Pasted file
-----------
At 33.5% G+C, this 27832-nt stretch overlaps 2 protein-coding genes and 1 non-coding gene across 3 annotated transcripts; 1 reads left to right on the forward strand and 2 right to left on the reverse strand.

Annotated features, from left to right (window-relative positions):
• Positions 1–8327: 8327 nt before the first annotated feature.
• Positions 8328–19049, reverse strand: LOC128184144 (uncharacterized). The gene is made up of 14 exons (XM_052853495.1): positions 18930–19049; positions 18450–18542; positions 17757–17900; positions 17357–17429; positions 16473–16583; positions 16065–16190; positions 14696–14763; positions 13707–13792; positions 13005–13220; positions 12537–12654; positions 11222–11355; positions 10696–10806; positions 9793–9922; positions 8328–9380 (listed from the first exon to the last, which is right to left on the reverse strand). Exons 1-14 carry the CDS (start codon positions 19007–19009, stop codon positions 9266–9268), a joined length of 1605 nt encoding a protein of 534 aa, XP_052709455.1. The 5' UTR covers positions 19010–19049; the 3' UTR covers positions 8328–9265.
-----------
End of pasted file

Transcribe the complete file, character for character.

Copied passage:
At 33.5% G+C, this 27832-nt stretch overlaps 2 protein-coding genes and 1 non-coding gene across 3 annotated transcripts; 1 reads left to right on the forward strand and 2 right to left on the reverse strand.

Annotated features, from left to right (window-relative positions):
• Positions 1–8327: 8327 nt before the first annotated feature.
• Positions 8328–19049, reverse strand: LOC128184144 (uncharacterized). The gene is made up of 14 exons (XM_052853495.1): positions 18930–19049; positions 18450–18542; positions 17757–17900; positions 17357–17429; positions 16473–16583; positions 16065–16190; positions 14696–14763; positions 13707–13792; positions 13005–13220; positions 12537–12654; positions 11222–11355; positions 10696–10806; positions 9793–9922; positions 8328–9380 (listed from the first exon to the last, which is right to left on the reverse strand). Exons 1-14 carry the CDS (start codon positions 19007–19009, stop codon positions 9266–9268), a joined length of 1605 nt encoding a protein of 534 aa, XP_052709455.1. The 5' UTR covers positions 19010–19049; the 3' UTR covers positions 8328–9265.